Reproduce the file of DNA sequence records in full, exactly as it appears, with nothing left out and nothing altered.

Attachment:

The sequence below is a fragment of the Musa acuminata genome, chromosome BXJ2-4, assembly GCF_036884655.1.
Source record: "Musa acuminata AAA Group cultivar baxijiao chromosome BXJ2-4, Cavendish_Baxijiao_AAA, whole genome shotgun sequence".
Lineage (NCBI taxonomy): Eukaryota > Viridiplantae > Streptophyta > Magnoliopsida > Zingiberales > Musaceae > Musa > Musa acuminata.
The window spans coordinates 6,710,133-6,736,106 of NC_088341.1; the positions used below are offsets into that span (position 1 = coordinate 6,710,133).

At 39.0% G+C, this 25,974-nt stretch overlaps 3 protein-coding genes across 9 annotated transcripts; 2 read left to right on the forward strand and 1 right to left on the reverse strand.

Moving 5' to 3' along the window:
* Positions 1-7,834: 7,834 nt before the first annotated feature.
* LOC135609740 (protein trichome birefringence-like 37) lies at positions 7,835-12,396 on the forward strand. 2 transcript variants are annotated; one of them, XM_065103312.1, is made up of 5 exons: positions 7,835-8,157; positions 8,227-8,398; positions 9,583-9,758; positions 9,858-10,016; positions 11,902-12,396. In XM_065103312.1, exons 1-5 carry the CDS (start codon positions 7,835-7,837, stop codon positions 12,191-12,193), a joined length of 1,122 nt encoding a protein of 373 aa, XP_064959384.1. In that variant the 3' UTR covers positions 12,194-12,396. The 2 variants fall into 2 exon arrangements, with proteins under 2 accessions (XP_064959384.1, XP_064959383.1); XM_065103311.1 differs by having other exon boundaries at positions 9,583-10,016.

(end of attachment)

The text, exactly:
The sequence below is a fragment of the Musa acuminata genome, chromosome BXJ2-4, assembly GCF_036884655.1.
Source record: "Musa acuminata AAA Group cultivar baxijiao chromosome BXJ2-4, Cavendish_Baxijiao_AAA, whole genome shotgun sequence".
Lineage (NCBI taxonomy): Eukaryota > Viridiplantae > Streptophyta > Magnoliopsida > Zingiberales > Musaceae > Musa > Musa acuminata.
The window spans coordinates 6,710,133-6,736,106 of NC_088341.1; the positions used below are offsets into that span (position 1 = coordinate 6,710,133).

At 39.0% G+C, this 25,974-nt stretch overlaps 3 protein-coding genes across 9 annotated transcripts; 2 read left to right on the forward strand and 1 right to left on the reverse strand.

Moving 5' to 3' along the window:
* Positions 1-7,834: 7,834 nt before the first annotated feature.
* LOC135609740 (protein trichome birefringence-like 37) lies at positions 7,835-12,396 on the forward strand. 2 transcript variants are annotated; one of them, XM_065103312.1, is made up of 5 exons: positions 7,835-8,157; positions 8,227-8,398; positions 9,583-9,758; positions 9,858-10,016; positions 11,902-12,396. In XM_065103312.1, exons 1-5 carry the CDS (start codon positions 7,835-7,837, stop codon positions 12,191-12,193), a joined length of 1,122 nt encoding a protein of 373 aa, XP_064959384.1. In that variant the 3' UTR covers positions 12,194-12,396. The 2 variants fall into 2 exon arrangements, with proteins under 2 accessions (XP_064959384.1, XP_064959383.1); XM_065103311.1 differs by having other exon boundaries at positions 9,583-10,016.